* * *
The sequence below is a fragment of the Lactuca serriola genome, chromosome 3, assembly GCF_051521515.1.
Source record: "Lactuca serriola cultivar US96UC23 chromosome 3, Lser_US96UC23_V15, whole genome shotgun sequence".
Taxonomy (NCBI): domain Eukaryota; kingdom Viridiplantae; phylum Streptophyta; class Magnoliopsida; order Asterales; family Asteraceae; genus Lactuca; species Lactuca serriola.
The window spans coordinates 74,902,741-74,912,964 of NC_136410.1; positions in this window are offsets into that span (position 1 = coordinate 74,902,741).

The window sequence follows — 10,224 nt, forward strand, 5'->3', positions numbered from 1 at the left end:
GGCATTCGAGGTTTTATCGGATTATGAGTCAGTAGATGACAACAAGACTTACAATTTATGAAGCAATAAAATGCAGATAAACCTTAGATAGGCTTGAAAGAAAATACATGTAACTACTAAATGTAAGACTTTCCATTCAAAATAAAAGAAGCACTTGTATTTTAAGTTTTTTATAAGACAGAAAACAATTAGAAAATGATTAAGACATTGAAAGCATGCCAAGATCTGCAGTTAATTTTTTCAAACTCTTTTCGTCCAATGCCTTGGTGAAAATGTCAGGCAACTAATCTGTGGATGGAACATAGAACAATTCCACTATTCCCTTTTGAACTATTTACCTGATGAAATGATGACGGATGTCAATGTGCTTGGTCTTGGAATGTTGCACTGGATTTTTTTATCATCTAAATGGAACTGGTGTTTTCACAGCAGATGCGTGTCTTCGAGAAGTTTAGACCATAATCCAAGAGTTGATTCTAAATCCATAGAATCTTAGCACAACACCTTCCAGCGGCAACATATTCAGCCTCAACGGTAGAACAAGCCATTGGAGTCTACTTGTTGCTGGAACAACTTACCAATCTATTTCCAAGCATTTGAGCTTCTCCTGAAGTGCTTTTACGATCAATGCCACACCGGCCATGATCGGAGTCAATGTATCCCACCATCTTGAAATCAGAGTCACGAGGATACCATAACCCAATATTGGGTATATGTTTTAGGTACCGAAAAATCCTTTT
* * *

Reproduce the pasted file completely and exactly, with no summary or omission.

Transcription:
The sequence below is a fragment of the Lactuca serriola genome, chromosome 3, assembly GCF_051521515.1.
Source record: "Lactuca serriola cultivar US96UC23 chromosome 3, Lser_US96UC23_V15, whole genome shotgun sequence".
Taxonomy (NCBI): domain Eukaryota; kingdom Viridiplantae; phylum Streptophyta; class Magnoliopsida; order Asterales; family Asteraceae; genus Lactuca; species Lactuca serriola.
The window spans coordinates 74,902,741-74,912,964 of NC_136410.1; positions in this window are offsets into that span (position 1 = coordinate 74,902,741).

The window sequence follows — 10,224 nt, forward strand, 5'->3', positions numbered from 1 at the left end:
GGCATTCGAGGTTTTATCGGATTATGAGTCAGTAGATGACAACAAGACTTACAATTTATGAAGCAATAAAATGCAGATAAACCTTAGATAGGCTTGAAAGAAAATACATGTAACTACTAAATGTAAGACTTTCCATTCAAAATAAAAGAAGCACTTGTATTTTAAGTTTTTTATAAGACAGAAAACAATTAGAAAATGATTAAGACATTGAAAGCATGCCAAGATCTGCAGTTAATTTTTTCAAACTCTTTTCGTCCAATGCCTTGGTGAAAATGTCAGGCAACTAATCTGTGGATGGAACATAGAACAATTCCACTATTCCCTTTTGAACTATTTACCTGATGAAATGATGACGGATGTCAATGTGCTTGGTCTTGGAATGTTGCACTGGATTTTTTTATCATCTAAATGGAACTGGTGTTTTCACAGCAGATGCGTGTCTTCGAGAAGTTTAGACCATAATCCAAGAGTTGATTCTAAATCCATAGAATCTTAGCACAACACCTTCCAGCGGCAACATATTCAGCCTCAACGGTAGAACAAGCCATTGGAGTCTACTTGTTGCTGGAACAACTTACCAATCTATTTCCAAGCATTTGAGCTTCTCCTGAAGTGCTTTTACGATCAATGCCACACCGGCCATGATCGGAGTCAATGTATCCCACCATCTTGAAATCAGAGTCACGAGGATACCATAACCCAATATTGGGTATATGTTTTAGGTACCGAAAAATCCTTTT